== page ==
FBI agents on Thursday arrested a former Canadian armed forces reservist and two other men linked to a violent white-supremacist group, who were believed to be heading to a pro-gun rally next week in Virginia’s capital.

The three men, one of whom was affiliated with the U.S. military, were members of The Base and were arrested on federal charges in a criminal complaint unsealed in Maryland, according to a Justice Department news release.

The complaint charged Canadian national Patrik Jordan Mathews, 27, and Brian Mark Lemley Jr., 33, of Elkton, Md., with transporting a firearm and ammunition with intent to commit a felony. William Garfield Bilbrough IV, 19, of Denton, Md., was charged with “transporting and harboring aliens.”

FBI agents on Thursday arrested Patrik Mathews, a former Canadian Armed Forces reservist.  (Royal Canadian Mounted Police via AP)

All three men made their initial court appearances Thursday afternoon in Greenbelt, Maryland.

The men are expected to remain in custody until their arraignment next Wednesday.

Bilbrough’s defense argued that he was charged with relatively minor crimes and didn’t even have a passport, and therefore should have been released pending the next hearing.

The government said Bilbrough had expressed an interest to travel to Ukraine to fight alongside Ukrainian nationalists.

The three men were believed to be planning to attend the pro-gun rally planned for Monday in Richmond, according to a law enforcement official who spoke to The Associated Press on condition of anonymity to discuss an active investigation.

In encrypted chat rooms, members of The Base have discussed committing acts of violence against blacks and Jews, ways to make improvised explosive devices, their military-style training camps and their desire to create a white “ethnostate,” according to an FBI agent’s affidavit.

Mathews and Lemley were arrested in Delaware and Bilbrough was arrested in Maryland, according to Marcia Murphy, a spokeswoman for the U.S. Attorney’s office in Maryland.

Court papers showed that Mathews illegally crossed the U.S. border near Minnesota in August and investigators alleged that Lemley and Bilbrough then drove from Maryland to Michigan to pick up Mathews before the three headed to Maryland in late August.

Mathews was a combat engineer in the Canadian Army Reserve.

Lemley was a “cavalry scout” in the U.S. Army, according to a court filing.

U.S. and Canadian law enforcement had been searching for Mathews after his truck was found in September near the border between the two countries. He was last seen by family members in Beausejour, northeast of Winnipeg, on Aug. 24, according to the Royal Canadian Mounted Police. The Canadian military’s intelligence unit was investigating Mathews for “possible racist extremist activities” for several months, according to the Canadian Department of National Defence.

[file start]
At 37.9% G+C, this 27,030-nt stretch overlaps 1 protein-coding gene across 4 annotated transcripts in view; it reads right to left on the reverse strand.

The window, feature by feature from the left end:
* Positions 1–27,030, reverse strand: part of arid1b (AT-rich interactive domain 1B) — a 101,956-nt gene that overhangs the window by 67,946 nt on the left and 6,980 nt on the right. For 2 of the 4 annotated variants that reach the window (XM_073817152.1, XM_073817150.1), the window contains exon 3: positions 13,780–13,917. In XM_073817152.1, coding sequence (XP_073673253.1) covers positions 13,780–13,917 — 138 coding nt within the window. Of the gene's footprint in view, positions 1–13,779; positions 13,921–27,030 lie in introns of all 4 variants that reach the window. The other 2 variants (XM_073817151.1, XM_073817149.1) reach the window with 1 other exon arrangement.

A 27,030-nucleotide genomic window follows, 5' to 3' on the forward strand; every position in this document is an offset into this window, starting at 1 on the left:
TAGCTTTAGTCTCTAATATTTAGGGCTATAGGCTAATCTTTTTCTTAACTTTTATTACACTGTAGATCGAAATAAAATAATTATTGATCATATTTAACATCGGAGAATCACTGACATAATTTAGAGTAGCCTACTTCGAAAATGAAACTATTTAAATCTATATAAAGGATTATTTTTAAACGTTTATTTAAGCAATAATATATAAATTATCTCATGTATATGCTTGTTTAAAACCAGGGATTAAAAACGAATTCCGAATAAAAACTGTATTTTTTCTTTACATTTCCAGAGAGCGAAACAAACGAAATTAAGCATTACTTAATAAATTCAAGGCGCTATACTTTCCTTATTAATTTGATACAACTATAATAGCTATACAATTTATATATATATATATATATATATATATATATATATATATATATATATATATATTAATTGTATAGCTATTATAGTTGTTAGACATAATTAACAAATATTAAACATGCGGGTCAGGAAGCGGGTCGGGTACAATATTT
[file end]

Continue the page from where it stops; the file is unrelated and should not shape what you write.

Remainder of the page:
Investigators said Lemley and Mathews built an assault rifle using several parts, including an upper-receiver that Lemley had ordered and shipped to a Maryland home. In December, the three men gathered at an apartment that Lemley and Mathews rented in Delaware, where they discussed The Base and its activities and members, passed around the assault file and tried to make the drug DMT, a hallucinogen, according to court papers.

A few days later, Lemley and Mathews bought 150 rounds of ammunition and paper shooting targets and an FBI agent spotted Lemley at a gun range in Maryland. Court papers showed that federal agents heard the gun firing in rapid succession and investigators said Lemley later told Mathews: “Oh, oops, it looks like I accidentally made a machine gun.”

Federal agents appeared to have tracked the men’s movements and set up a stationary camera near the gun range, which captured video of Mathews shooting the gun there on Jan. 5. Court documents showed that Lemley also had ordered 1,500 rounds of ammunition and he and Mathews visited the gun range as recently as Saturday.

Lemley also was charged with transporting a machine gun and “disposing of a firearm and ammunition to an alien unlawfully present in the United States.”

The Anti-Defamation League said members of The Base and other white-supremacist groups frequently have posted online messages advocating for “accelerationism,” a fringe philosophy in which far-right extremists “have assigned to their desire to hasten the collapse of society as we know it.”

“The term is widely used by those on the fringes of the movement, who employ it openly and enthusiastically on mainstream platforms, as well as in the shadows of private, encrypted chat rooms,” the ADL said.

The Counter Extremism Project (CEP), a nonprofit, nonpartisan organization that tracks extremist groups, as Reuters reported, said The Base, fighting to impose order from chaos, seeks to train members to fight a race war, and draws inspiration from the book “Siege,” by the neo-Nazi James Mason.

The Base’s members portray themselves as vigilante soldiers defending the “European race” from a broken “system” infected by Jewish values, according to the ADL.

The Base was launched in 2018.

Gov. Ralph Northam, D-Va., declared a state of emergency Wednesday in anticipation of the gun rally next week.


He tweeted: “We have received credible intelligence from our law enforcement agencies of threats of violence surrounding the demonstration planned for Monday, January 20. This includes extremist rhetoric similar to what has been seen before major incidents, such as Charlottesville in 2017. This intelligence suggests militia groups and hate groups, some from out of state, plan to come to the Capitol to disrupt our democratic process with acts of violence. Based on these threats, I am declaring a state of emergency in Richmond from Friday evening until Tuesday evening. This will include a ban on weapons of any kind in Capitol Square during that time.”

Fox News’ Jake Gibson and The Associated Press contributed to this report.